“Although these two receptors are highly homologous and are coupled to very similar intracellular substrate networks, in normal adult tissues insulin and IGFs stimulate specific functions, such as glucose metabolism for insulin and cell growth and proliferation for IGFs. However, in particular conditions, such as cancer, this signaling specificity is partially lost and both receptors may share similar biological functions. As the shared signaling pathway has an important role in cancer development and progression…”

It is one thing to prove a positive, that fact that cancer cells over express insulin receptors and excess insulin simulates these high affinity receptors to drive growth and metastasis.  How about prove the negative effect through the elimination of insulin receptors? The down regulation of insulin receptors have been shown to decrease cancer growth, angiogenesis, lymphangiogenesis, and metastasis [14]. The positive effect is proven and the negative effect is proven. That is powerful evidence of the coordination of insulin and insulin receptors in cancer.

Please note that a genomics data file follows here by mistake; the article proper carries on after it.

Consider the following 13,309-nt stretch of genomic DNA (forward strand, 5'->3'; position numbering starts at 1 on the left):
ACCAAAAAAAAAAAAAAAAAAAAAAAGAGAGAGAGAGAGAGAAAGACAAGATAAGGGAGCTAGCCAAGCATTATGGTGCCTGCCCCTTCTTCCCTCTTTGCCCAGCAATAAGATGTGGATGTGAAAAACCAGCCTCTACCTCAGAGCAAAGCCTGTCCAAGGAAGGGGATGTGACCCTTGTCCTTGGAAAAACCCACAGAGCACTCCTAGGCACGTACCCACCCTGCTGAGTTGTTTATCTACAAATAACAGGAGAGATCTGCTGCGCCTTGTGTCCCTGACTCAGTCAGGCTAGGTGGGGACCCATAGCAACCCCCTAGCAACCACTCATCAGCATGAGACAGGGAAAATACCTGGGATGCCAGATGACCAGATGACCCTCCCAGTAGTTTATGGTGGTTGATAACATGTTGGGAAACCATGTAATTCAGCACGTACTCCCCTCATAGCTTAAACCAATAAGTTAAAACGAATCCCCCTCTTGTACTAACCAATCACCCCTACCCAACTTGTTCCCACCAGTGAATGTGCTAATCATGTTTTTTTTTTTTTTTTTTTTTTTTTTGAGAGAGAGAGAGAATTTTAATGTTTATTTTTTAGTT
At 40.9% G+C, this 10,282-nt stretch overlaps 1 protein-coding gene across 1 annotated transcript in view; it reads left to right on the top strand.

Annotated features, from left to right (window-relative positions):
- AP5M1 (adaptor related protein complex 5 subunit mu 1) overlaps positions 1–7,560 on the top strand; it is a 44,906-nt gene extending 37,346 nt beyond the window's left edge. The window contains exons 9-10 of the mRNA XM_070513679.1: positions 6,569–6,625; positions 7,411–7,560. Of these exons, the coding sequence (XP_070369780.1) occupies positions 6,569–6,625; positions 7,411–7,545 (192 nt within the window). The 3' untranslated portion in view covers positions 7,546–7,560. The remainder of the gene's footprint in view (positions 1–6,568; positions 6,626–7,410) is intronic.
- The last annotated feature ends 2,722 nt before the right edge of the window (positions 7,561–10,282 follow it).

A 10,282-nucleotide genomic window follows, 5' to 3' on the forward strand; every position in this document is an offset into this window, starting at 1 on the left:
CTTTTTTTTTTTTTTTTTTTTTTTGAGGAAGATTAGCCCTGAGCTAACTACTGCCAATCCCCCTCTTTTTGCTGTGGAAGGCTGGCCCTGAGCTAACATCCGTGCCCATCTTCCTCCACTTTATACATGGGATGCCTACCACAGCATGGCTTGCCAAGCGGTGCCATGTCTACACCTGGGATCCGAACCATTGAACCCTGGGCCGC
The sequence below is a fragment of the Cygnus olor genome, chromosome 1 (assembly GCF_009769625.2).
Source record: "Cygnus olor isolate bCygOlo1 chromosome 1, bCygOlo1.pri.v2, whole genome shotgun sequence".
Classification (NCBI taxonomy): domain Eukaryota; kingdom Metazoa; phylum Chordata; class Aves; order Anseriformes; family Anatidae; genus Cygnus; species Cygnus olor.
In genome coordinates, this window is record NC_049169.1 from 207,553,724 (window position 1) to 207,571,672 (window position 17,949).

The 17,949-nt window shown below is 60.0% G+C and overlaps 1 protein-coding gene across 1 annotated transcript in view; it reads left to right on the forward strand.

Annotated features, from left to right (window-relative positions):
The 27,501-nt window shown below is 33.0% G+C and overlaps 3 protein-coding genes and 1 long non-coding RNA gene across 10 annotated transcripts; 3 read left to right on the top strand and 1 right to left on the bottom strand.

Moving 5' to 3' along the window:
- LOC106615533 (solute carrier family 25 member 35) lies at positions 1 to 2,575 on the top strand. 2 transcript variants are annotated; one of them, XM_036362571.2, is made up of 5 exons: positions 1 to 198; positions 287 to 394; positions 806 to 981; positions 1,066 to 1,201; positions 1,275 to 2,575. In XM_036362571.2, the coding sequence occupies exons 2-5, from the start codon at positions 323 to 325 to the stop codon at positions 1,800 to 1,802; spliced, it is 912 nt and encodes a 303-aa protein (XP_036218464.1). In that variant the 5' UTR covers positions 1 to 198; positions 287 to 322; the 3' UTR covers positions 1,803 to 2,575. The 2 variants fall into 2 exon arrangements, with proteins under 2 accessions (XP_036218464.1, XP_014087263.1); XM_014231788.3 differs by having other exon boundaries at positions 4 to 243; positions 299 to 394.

To prove the naysayers wrong, we must dive deeper into the science; again, the evidence is readily available to find and read. One just needs to look and read. This deeper level of evidence can be found behind the curtain of some of the internal cell signaling pathways that insulin activates in cancer?

  • PI3K/Akt/mTOR

The PI3k/Akt/mTOR internal growth signaling pathways are often up-regulated in cancer [15]. Research advocates that the PI3K/Akt/mTOR is one of the most common altered, unregulated in the case of cancer, pathways in cancer [16] [17]. Insulin stimulation of the PI3k/Akt/mTOR pathway increases proliferation up to 40% above baseline [18]. It is also interesting to note, Akt increases the production of insulin receptors. The perfect closed loop, self-regulated growth stimulation.